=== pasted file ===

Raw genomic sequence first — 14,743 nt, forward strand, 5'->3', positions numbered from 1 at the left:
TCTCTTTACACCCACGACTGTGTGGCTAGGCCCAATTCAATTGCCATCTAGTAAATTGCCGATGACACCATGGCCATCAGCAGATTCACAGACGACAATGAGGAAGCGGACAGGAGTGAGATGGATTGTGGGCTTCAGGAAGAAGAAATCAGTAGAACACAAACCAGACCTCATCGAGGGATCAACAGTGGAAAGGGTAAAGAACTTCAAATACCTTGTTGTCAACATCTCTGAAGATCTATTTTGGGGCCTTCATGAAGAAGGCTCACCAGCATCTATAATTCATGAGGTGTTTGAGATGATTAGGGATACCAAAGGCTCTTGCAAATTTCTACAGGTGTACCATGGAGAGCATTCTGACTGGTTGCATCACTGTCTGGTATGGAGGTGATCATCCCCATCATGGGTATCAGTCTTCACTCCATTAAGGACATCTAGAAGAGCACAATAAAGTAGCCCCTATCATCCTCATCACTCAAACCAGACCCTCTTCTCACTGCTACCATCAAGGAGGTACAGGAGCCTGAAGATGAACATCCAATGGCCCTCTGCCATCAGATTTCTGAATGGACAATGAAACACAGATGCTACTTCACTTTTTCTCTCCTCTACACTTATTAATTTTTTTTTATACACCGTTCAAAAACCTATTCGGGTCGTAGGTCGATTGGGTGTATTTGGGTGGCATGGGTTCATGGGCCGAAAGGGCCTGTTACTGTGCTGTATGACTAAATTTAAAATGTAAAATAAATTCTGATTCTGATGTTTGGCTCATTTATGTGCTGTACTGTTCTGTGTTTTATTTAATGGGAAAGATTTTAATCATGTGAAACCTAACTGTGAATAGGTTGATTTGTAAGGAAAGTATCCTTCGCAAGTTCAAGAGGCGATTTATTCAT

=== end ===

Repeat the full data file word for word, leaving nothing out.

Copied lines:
Raw genomic sequence first — 14,743 nt, forward strand, 5'->3', positions numbered from 1 at the left:
TCTCTTTACACCCACGACTGTGTGGCTAGGCCCAATTCAATTGCCATCTAGTAAATTGCCGATGACACCATGGCCATCAGCAGATTCACAGACGACAATGAGGAAGCGGACAGGAGTGAGATGGATTGTGGGCTTCAGGAAGAAGAAATCAGTAGAACACAAACCAGACCTCATCGAGGGATCAACAGTGGAAAGGGTAAAGAACTTCAAATACCTTGTTGTCAACATCTCTGAAGATCTATTTTGGGGCCTTCATGAAGAAGGCTCACCAGCATCTATAATTCATGAGGTGTTTGAGATGATTAGGGATACCAAAGGCTCTTGCAAATTTCTACAGGTGTACCATGGAGAGCATTCTGACTGGTTGCATCACTGTCTGGTATGGAGGTGATCATCCCCATCATGGGTATCAGTCTTCACTCCATTAAGGACATCTAGAAGAGCACAATAAAGTAGCCCCTATCATCCTCATCACTCAAACCAGACCCTCTTCTCACTGCTACCATCAAGGAGGTACAGGAGCCTGAAGATGAACATCCAATGGCCCTCTGCCATCAGATTTCTGAATGGACAATGAAACACAGATGCTACTTCACTTTTTCTCTCCTCTACACTTATTAATTTTTTTTTATACACCGTTCAAAAACCTATTCGGGTCGTAGGTCGATTGGGTGTATTTGGGTGGCATGGGTTCATGGGCCGAAAGGGCCTGTTACTGTGCTGTATGACTAAATTTAAAATGTAAAATAAATTCTGATTCTGATGTTTGGCTCATTTATGTGCTGTACTGTTCTGTGTTTTATTTAATGGGAAAGATTTTAATCATGTGAAACCTAACTGTGAATAGGTTGATTTGTAAGGAAAGTATCCTTCGCAAGTTCAAGAGGCGATTTATTCAT